Jo Pitkin. Rendering. Salmon Poetry, 2017. 80 pgs. $21.00.
Jo Pitkin’s most recent collection, Rendering, will challenge some readers—at least it did me—not because its references are unduly obscure or because its style is irritatingly inaccessible under the guise of experimentation, for neither of these qualities is true of the book, but because of some ethical choices the speaker makes. The poems in Rendering examine a love affair between the speaker and a married man. As a reader, my initial response to this fact was judgment rather than sympathy, yet Pitkin’s exploration of the relationship is so honest and full and avoidant of self-pity that I became increasingly sympathetic with the speaker, even though this relationship between a single woman and a married man ended just as many similar ones do. For the speaker, the operative word in the phrase “love affair” is “love,” and the relationship retains a permanent effect, as evidenced by the book’s arrangement into sections: “Before” (by far the shortest), “During,” “During,” “After,” “After,” “After,” “After.”
Most often for me, the success of a collection of poetry depends less on its content than on its craft. Most often, when I am additionally attracted to poetry because of its content, it’s because I already share an allegiance with or interest in the content. I am already, therefore, part of the author’s intended audience. Not so here—Pitkin needed to overcome my resistance to her content through her skill with craft, and that she did.
Here is “In Love,” the opening poem in the first “During” section, in its entirety:
Everything, everything—our afternoons,
the awful clock ticking on a nightstand,
the key to a room with its mirror and bureau,
the borrowed sheets, the beige drapes framing a view
of the thin river and the arched bridge,
the torn corner of the Daily Register,
the open copy of The End of the Affair,
the radio playing a Brahms piano trio,
the coffee mug marked with its copper ring,
the squat water glass clotted with red wine—
everything kept in that room’s narrow gallery
where we were never two but always three
has now resolved to dust and in motes flown by
yet quivers and pulses always in the mind’s eye.
This poem is reminiscent of a sonnet (if, like me, you define “sonnet” narrowly) and exploits several of the opportunities a sonnet provides. Many of the lines are almost yet not quite iambic and almost yet not quite pentameter. True rhyme occurs only with that absolute last click of the final couplet, but many of the other words occurring at the ends of the lines subtly echo each other. This choice is often the better one in contemporary American poetry, when regular true rhyme can so quickly become heavy-handed. We hear the muted echo of “afternoons,” for example, in both “bureau” and “view” and of “bridge” in “Register.” The meaning of “afternoons” is somewhat wittily contradicted by “nightstand” in the next line. Slight alliteration, assonance, and consonance occur throughout the poem, with “clock ticking, … key,” “borrowed …beige…bridge,” “beige drapes,” “torn corner,” “mug marked,” “coffee…clotted,” and other instances. The sonnet’s classic turn begins in line nine, as Pitkin begins to rely on the much harder consonant sounds and a more insistent monosyllabic rhythm than had occurred in the first eight lines. In terms of meaning, the turn takes full hold in line eleven, after the list of objects populating the room has concluded. Line eleven begins as did line one, with “everything,” and it concludes by describing the room as a “gallery,” not a place where events occur but where objects are displayed and observed. The next line contradicts readers’ expectations by manipulating a cliché. The more common description of lovers, especially when they marry, is two become one. Here, however, “we were never two but always three.” The two never have absolute privacy because of their constant awareness that their love forms a triangle, the third one perhaps excluded but never absent. The knowledge of the end of the relationship is never quite absent either, for even here at the beginning of “During,” everything becomes dust.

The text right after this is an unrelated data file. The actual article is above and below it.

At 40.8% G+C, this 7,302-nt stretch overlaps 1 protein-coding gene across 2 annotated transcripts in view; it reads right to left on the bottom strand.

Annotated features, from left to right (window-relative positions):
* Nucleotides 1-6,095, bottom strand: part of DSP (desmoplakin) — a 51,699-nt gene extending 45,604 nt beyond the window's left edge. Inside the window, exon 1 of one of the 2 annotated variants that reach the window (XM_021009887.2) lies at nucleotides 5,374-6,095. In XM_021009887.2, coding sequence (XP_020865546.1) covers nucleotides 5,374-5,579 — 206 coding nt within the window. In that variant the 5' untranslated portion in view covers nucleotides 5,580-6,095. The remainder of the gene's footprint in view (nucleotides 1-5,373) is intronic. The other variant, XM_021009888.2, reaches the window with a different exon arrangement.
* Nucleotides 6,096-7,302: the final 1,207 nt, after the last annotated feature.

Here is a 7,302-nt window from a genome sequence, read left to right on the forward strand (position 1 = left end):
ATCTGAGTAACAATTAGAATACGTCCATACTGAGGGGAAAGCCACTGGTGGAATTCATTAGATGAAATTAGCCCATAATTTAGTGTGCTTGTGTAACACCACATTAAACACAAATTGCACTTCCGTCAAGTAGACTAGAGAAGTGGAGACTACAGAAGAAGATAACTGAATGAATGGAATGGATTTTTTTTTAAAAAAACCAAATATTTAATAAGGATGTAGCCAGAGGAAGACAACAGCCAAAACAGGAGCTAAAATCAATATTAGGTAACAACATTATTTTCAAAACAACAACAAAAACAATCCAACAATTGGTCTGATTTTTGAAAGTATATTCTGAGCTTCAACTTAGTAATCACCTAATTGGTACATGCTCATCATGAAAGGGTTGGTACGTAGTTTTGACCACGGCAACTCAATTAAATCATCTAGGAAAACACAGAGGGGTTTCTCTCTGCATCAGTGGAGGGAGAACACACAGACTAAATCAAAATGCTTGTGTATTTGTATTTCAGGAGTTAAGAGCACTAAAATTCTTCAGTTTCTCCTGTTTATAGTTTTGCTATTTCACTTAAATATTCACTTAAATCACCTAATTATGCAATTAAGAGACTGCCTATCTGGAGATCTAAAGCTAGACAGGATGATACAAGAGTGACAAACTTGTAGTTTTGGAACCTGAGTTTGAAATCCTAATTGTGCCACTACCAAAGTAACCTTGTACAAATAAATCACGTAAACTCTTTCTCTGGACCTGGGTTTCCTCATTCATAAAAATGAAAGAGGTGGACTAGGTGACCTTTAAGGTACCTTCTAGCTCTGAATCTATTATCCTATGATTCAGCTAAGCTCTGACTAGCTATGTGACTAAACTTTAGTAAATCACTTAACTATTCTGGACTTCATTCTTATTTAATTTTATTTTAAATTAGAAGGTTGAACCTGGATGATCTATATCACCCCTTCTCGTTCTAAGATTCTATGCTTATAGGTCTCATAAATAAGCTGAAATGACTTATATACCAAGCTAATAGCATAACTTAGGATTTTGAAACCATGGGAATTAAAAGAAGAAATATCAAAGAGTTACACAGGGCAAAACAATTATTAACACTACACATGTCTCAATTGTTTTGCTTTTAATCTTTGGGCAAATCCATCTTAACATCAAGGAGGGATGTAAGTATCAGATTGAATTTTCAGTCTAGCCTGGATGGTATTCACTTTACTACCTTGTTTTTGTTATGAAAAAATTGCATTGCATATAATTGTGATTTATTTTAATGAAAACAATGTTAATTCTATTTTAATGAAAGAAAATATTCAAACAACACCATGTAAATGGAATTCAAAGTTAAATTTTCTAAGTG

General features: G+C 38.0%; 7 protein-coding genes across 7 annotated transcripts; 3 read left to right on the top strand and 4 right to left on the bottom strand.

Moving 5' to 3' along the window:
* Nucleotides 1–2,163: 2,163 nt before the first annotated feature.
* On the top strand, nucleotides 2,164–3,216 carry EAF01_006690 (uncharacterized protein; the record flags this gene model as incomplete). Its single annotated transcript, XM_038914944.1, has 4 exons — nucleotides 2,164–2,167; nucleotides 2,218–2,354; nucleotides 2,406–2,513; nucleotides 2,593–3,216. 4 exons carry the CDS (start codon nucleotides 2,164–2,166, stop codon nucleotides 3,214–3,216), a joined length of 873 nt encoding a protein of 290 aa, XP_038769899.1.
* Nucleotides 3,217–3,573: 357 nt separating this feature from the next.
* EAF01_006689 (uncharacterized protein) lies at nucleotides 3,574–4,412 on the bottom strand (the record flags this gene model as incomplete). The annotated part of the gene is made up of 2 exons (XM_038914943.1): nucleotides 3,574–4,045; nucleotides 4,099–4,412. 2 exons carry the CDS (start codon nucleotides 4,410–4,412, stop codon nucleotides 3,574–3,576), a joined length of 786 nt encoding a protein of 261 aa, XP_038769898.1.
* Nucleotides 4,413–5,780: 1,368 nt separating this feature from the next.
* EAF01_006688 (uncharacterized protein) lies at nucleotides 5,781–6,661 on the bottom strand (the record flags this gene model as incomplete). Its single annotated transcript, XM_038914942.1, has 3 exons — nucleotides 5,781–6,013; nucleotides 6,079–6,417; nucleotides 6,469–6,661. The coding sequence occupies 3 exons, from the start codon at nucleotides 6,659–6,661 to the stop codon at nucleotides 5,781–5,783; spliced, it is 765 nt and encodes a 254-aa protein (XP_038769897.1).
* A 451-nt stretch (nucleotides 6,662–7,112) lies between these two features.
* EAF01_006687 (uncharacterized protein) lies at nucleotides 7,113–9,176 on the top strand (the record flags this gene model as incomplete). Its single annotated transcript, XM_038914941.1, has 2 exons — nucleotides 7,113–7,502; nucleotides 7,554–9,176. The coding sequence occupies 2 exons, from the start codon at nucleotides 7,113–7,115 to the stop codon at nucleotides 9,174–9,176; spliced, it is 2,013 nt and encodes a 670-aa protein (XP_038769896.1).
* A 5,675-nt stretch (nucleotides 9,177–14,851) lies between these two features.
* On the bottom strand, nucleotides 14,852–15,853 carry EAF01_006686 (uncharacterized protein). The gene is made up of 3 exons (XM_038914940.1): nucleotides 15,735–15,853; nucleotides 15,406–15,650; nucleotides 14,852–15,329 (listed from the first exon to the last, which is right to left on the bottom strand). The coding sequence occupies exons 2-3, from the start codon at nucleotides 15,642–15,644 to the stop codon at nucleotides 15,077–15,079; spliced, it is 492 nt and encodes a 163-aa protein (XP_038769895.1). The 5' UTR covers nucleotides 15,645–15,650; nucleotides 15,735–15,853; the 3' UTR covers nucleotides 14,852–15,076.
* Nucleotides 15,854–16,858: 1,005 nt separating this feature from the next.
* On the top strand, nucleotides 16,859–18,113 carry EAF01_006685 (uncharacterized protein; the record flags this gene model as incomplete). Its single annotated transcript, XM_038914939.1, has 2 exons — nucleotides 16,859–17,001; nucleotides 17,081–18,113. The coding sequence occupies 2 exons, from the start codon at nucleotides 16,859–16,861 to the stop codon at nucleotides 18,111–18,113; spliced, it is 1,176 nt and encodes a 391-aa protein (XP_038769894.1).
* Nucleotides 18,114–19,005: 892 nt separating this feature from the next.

Two poems earlier, the speaker says that “Low dust devils skitter by. / Something sharp catches in my blue eye.” That uncomfortable sense is repeated here in “In Love,” though it is only the “mind’s eye” that perceives the dust. Yet the memory “quivers and pulses” as if still alive. This poem, accessible as its language is, is nevertheless dense with meaning. It succeeds on multiple levels, from individual word choice to theme.
Many of these poems demonstrate Pitkin’s skill with craft, and particularly her skill using and adapting received forms. She has clearly trained her ear as well as her eye. She understands the value of received forms as well as free verse, not simply well enough to compose in a variety of forms, but deeply enough to borrow some of a form’s expectations without bowing to their encumbrances through thoughtless obeisance. These poems benefit from Pitkin’s knowledge of the long tradition of received forms in English poetry, the increasingly long tradition of free verse, and the practice of inventing new forms by poets of every century. Throughout the late 20th century, “formal” and “free” were considered opposing terms, and most poets skilled in one tradition were inept in the other. We’ve passed through that moment. In the integration of these traditions lies the future, I suspect, of much American poetry.